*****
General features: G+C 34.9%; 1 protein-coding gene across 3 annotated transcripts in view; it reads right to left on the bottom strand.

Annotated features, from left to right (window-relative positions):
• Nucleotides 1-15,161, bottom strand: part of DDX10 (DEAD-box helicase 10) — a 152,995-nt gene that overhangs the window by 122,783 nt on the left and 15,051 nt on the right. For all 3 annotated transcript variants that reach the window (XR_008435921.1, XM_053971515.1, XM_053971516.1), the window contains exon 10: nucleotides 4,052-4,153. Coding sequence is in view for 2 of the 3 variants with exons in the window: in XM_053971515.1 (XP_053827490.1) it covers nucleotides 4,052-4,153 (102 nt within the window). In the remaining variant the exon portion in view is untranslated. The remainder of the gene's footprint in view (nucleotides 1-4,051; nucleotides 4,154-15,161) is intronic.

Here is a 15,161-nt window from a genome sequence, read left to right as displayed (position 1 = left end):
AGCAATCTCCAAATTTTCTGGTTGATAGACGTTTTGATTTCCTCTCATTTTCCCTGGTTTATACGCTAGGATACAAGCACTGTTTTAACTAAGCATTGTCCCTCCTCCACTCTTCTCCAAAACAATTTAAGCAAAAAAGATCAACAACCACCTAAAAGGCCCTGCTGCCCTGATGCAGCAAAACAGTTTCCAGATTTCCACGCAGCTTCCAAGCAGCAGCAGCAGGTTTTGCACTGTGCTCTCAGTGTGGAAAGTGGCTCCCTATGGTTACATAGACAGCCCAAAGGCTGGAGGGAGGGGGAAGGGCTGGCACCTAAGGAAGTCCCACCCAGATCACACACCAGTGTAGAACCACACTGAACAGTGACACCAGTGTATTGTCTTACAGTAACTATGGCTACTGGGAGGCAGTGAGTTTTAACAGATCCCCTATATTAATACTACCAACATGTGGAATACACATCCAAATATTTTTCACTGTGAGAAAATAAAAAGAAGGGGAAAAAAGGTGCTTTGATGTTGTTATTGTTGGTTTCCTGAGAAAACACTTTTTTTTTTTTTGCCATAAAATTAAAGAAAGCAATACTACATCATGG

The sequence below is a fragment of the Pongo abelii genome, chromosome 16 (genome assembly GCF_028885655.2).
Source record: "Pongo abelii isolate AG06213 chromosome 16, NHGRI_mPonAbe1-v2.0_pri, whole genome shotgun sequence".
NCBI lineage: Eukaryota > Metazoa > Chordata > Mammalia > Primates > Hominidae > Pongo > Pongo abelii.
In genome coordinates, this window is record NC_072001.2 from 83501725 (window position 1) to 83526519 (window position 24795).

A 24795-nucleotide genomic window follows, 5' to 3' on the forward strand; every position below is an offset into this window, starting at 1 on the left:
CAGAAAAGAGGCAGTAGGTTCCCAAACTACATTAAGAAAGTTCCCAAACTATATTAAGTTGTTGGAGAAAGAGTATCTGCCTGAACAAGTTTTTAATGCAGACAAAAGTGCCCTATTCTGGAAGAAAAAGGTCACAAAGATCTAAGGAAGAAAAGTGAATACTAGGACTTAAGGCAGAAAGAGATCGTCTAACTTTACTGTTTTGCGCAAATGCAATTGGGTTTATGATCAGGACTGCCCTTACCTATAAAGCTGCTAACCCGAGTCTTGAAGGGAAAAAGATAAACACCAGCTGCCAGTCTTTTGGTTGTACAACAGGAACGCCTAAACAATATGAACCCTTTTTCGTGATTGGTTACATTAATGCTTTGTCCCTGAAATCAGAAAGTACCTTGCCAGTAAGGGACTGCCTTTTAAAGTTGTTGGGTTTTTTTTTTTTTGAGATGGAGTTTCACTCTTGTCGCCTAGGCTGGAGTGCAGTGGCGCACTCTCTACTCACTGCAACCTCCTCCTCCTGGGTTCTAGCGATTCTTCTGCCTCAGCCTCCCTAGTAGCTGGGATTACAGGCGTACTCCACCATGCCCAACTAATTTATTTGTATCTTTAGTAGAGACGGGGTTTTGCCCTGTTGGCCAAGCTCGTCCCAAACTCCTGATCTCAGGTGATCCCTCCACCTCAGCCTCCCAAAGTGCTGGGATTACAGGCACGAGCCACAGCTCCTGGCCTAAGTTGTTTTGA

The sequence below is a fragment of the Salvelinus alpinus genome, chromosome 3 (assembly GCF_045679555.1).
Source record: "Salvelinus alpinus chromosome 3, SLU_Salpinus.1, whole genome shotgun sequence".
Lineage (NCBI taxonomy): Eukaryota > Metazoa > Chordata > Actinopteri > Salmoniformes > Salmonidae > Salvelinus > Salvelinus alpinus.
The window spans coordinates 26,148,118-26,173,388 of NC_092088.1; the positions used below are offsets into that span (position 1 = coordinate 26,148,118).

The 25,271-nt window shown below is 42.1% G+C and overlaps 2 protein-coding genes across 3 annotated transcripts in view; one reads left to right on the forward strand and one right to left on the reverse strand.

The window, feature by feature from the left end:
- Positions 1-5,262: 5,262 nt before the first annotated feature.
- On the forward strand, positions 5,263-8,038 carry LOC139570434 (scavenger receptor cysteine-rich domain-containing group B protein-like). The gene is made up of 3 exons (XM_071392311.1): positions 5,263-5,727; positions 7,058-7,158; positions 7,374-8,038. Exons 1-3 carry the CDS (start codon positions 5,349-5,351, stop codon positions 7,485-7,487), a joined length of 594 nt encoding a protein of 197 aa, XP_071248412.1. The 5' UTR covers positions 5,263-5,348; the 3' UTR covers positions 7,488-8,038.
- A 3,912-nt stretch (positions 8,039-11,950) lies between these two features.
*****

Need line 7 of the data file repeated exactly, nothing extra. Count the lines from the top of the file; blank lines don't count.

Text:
Source record: "Pongo abelii isolate AG06213 chromosome 16, NHGRI_mPonAbe1-v2.0_pri, whole genome shotgun sequence".